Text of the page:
Garrison and Douglass: Friendship and Estrangement
The most famous white abolitionist in the U.S., and deservedly so, is William Lloyd Garrison. The most famous black abolitionist, and deservedly so, is Frederick Douglass. For over a decade (1841-1850), they were also close friends and co-workers in the American Anti-Slavery Society. While not identical, their views on most topics of the day were close and each defended the other from attacks by critics. Yet their friendship ended and the two men became estranged–a breach that was never healed in life. Why?
Was it lingering racism on Garrison’s part, or an unconscious patronism that had difficulty when Douglass’ fame and leadership began to outstrip Garrison’s in the cause they both lived for? Was it simply natural competition and resentment between two selve-made men from humble backgrounds–both strong-willed, ambitious, strivers? Was it a growing “black nationalism” on Douglass’ part–an estrangement from the goal of an equal and integrated society? Did the complex tensions of self-determination and integration break the two men apart in a way similar to the break-down of “black and white together, we shall overcome” in the face of militant nationalism and smoldering resentments in the Freedom Movement a century later? Can we who seek a just and equal “rainbow society” today learn from both their friendship and its breakdown?
First, let us examine their very real friendship. William Lloyd Garrison (1805-1879) was older than Frederick Douglass (c.1818-1895) by more than a decade and began as a mentor to Douglass. They met in an 1841 meeting of the American Anti-Slavery Society in which Garrison was the headline speaker but Douglass was unexpectedly asked to tell the story of his life during slavery and his escape to freedom. (Even his name, Frederick Douglass, was a pseudonymn to make it harder for slavecatchers to find and return him to slavery.) Riveted like everyone else, Garrison asked the crowd, “Have we been listening to the testimony of a piece of property or a man?” “A man!” they thundered in reply. “Can we ever allow such a man to be treated as property?” “Never!” “Can you doubt that such treatment is the grossest sin?” “No!” “Then will you pledge with us to end this sin and crime in which 3 million of our fellow beings are not seen as fellow citizens, but simply as property and tools of another to use as he will?” “YES!!”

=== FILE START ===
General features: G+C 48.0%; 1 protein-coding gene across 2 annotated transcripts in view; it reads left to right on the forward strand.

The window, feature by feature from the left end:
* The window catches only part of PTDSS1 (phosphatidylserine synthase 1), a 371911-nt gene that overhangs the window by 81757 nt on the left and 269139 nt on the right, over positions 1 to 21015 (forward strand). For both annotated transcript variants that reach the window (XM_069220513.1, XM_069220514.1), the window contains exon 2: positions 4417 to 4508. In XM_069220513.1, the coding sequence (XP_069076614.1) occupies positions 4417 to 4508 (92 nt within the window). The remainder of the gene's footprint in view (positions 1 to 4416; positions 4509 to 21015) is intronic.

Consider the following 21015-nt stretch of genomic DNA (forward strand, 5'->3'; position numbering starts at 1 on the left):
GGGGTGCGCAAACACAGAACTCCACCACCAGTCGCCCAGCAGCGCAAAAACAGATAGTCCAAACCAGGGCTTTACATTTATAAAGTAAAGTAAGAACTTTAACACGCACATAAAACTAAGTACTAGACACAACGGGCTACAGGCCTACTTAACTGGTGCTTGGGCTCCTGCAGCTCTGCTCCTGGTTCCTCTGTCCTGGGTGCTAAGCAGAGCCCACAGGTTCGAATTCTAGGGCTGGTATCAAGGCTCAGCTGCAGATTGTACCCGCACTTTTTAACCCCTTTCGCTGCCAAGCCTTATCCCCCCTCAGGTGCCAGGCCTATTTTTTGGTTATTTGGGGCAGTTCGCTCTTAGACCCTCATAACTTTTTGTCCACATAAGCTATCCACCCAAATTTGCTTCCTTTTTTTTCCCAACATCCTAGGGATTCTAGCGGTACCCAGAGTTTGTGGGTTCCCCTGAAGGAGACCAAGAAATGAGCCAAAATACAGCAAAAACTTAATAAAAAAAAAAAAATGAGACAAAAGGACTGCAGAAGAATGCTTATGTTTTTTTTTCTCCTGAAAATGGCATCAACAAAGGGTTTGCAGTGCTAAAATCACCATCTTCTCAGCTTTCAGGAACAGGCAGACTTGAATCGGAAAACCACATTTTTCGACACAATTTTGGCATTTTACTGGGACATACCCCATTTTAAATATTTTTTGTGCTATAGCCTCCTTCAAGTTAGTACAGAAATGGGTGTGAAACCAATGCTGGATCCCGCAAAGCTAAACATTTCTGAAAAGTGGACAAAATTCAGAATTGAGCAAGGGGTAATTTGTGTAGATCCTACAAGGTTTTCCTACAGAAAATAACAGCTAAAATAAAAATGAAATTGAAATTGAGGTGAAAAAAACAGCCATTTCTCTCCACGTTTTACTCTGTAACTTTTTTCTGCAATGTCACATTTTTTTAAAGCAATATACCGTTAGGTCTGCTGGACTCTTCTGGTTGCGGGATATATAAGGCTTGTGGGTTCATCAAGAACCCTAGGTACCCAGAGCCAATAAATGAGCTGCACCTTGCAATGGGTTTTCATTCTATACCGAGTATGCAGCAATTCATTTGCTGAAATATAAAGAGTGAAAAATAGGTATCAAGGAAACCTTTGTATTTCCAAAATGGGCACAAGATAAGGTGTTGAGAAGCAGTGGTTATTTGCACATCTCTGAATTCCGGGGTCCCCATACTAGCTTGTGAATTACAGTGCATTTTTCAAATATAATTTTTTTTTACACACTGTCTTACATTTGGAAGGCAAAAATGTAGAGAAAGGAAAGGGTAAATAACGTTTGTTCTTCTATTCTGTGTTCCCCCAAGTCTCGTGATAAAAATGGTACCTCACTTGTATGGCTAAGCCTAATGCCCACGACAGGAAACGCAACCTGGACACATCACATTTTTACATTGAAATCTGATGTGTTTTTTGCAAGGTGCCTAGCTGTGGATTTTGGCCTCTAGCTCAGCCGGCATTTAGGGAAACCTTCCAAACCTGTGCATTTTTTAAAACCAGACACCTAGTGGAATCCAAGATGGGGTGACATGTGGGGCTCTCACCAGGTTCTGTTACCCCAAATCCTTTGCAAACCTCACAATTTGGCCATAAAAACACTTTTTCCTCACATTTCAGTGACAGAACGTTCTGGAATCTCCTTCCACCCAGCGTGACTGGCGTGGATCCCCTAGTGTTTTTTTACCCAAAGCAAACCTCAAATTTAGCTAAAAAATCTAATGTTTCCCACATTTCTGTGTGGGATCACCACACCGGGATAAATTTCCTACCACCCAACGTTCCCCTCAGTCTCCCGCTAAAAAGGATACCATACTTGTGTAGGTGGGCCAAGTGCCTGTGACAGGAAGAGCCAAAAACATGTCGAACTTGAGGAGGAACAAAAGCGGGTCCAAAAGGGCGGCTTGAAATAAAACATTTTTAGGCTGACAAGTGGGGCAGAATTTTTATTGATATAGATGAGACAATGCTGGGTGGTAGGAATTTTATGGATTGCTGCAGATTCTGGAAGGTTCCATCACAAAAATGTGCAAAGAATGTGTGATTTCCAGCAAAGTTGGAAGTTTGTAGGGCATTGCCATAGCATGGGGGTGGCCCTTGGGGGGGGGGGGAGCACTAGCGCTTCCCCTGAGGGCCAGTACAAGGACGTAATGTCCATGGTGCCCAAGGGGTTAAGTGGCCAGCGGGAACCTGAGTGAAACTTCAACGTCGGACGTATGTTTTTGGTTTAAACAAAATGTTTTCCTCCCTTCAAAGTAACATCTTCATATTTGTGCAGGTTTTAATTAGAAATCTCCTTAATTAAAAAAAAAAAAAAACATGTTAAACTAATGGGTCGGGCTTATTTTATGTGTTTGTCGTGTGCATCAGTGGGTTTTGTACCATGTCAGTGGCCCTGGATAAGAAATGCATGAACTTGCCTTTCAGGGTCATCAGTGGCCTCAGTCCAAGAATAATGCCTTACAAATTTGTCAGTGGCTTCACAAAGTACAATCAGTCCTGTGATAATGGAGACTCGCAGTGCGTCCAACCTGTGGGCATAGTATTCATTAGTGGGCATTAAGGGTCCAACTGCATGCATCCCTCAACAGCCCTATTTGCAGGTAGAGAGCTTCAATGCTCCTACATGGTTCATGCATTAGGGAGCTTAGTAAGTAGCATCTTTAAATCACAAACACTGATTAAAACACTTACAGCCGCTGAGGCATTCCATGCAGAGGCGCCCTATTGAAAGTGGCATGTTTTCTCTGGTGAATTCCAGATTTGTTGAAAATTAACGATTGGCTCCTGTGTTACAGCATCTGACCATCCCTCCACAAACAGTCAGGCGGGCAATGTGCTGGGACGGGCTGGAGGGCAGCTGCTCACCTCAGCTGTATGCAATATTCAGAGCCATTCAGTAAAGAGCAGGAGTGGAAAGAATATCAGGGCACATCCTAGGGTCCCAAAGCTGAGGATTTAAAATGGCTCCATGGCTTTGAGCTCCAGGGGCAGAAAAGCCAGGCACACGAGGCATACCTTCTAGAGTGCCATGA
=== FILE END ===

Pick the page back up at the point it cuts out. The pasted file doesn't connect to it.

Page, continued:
Garrison and Douglass often shared a speaking stage for the American Anti-Slavery Society and they worked well together. Because Garrison’s religious views had become more suspect (from hanging around Hicksite Quakers, Unitarians and holiness perfectionists) and Douglass was seen as more theologically orthodox, the tag-team often had Garrison keep quiet on-stage about the churches’ complicity in slavery while Douglass would thunder against the racism of the white churches. Meanwhile, because Douglass was more vulnerable to reprisals by local, state, and federal governments, it would be Garrison who took the lead in criticizing the racism even of the free states. This was a careful strategy since both men actually had radical views about the need for reform of both state and church.
Both were also strong supporters of women’s rights–although, after Garrison’s death, Douglass would strain his relationships with many white feminists by supporting the passage of the 15th Amendment to the U.S. Constitution even though it protected the voting rights of black men but continued to deny the right to vote to women of all races.
Garrison’s paper, The Liberator, first published Douglass’ story in 1845 as Narrative of the Life of Frederick Douglass, an American Slave. Garrison has never received enough credit for this publication. It was a bestseller and most of the profits went to Douglass and to the abolitionist movement–Garrison was poor throughout his life and made no attempt to exploit Douglass’ story for his personal gain. He also took quite a risk in publishing Douglass’ book and was charged with several crimes, but he faced the charges bravely. Moreover, he recognized that this publication placed Douglass in grave danger of being recognized and reclaimed by his former “masters.” Garrison solicited wealthy abolitionists for funds to enable Douglass to tour Britain on the lecture circuit in order to avoid capture. Further, although Garrison was against schemes of ending slavery by paying off slaveholders (enabling them to profit from their sin of slaveholding) instead of compensating slaves for their free labor, he defended the morality of escaped slaves and free blacks purchasing their own or others’ freedom. Just as in cases of kidnapping and ranson, Garrison argued, the sin is not in paying for freedom, but with those who receive such money for the crime the King James’ Bible called “man-stealing.” Thus, against further criticisim, when he joined Douglass in England at the end of the lecture tour, Garrison helped him raise money and purchase his freedom so that he could return to America without risk of arrest under the Fugitive Slave Law.